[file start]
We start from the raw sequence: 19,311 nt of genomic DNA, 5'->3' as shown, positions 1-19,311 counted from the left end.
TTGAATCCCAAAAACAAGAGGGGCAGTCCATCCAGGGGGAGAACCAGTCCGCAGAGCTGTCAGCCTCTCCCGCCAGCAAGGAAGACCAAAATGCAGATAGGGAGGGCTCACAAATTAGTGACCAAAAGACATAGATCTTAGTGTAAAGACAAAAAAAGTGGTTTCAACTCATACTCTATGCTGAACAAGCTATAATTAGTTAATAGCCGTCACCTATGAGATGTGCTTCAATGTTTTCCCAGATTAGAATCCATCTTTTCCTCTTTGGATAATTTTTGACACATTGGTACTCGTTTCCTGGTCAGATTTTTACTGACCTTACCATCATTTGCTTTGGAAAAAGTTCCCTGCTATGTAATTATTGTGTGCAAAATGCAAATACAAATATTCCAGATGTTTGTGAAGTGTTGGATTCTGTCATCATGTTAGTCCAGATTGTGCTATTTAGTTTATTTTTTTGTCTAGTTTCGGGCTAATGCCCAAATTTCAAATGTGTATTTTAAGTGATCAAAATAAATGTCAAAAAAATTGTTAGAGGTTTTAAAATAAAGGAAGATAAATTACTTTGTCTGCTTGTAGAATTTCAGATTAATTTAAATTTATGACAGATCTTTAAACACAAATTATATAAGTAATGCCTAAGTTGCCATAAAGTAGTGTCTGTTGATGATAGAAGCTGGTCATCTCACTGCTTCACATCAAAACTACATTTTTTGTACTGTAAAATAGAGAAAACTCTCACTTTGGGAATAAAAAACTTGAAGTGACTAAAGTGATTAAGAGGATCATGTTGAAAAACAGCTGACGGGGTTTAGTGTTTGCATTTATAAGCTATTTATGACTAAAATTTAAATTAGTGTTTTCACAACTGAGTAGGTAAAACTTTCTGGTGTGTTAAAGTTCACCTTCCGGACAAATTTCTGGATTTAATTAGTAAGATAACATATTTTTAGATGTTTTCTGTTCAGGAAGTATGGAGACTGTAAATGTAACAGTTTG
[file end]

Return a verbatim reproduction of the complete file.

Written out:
We start from the raw sequence: 19,311 nt of genomic DNA, 5'->3' as shown, positions 1-19,311 counted from the left end.
TTGAATCCCAAAAACAAGAGGGGCAGTCCATCCAGGGGGAGAACCAGTCCGCAGAGCTGTCAGCCTCTCCCGCCAGCAAGGAAGACCAAAATGCAGATAGGGAGGGCTCACAAATTAGTGACCAAAAGACATAGATCTTAGTGTAAAGACAAAAAAAGTGGTTTCAACTCATACTCTATGCTGAACAAGCTATAATTAGTTAATAGCCGTCACCTATGAGATGTGCTTCAATGTTTTCCCAGATTAGAATCCATCTTTTCCTCTTTGGATAATTTTTGACACATTGGTACTCGTTTCCTGGTCAGATTTTTACTGACCTTACCATCATTTGCTTTGGAAAAAGTTCCCTGCTATGTAATTATTGTGTGCAAAATGCAAATACAAATATTCCAGATGTTTGTGAAGTGTTGGATTCTGTCATCATGTTAGTCCAGATTGTGCTATTTAGTTTATTTTTTTGTCTAGTTTCGGGCTAATGCCCAAATTTCAAATGTGTATTTTAAGTGATCAAAATAAATGTCAAAAAAATTGTTAGAGGTTTTAAAATAAAGGAAGATAAATTACTTTGTCTGCTTGTAGAATTTCAGATTAATTTAAATTTATGACAGATCTTTAAACACAAATTATATAAGTAATGCCTAAGTTGCCATAAAGTAGTGTCTGTTGATGATAGAAGCTGGTCATCTCACTGCTTCACATCAAAACTACATTTTTTGTACTGTAAAATAGAGAAAACTCTCACTTTGGGAATAAAAAACTTGAAGTGACTAAAGTGATTAAGAGGATCATGTTGAAAAACAGCTGACGGGGTTTAGTGTTTGCATTTATAAGCTATTTATGACTAAAATTTAAATTAGTGTTTTCACAACTGAGTAGGTAAAACTTTCTGGTGTGTTAAAGTTCACCTTCCGGACAAATTTCTGGATTTAATTAGTAAGATAACATATTTTTAGATGTTTTCTGTTCAGGAAGTATGGAGACTGTAAATGTAACAGTTTG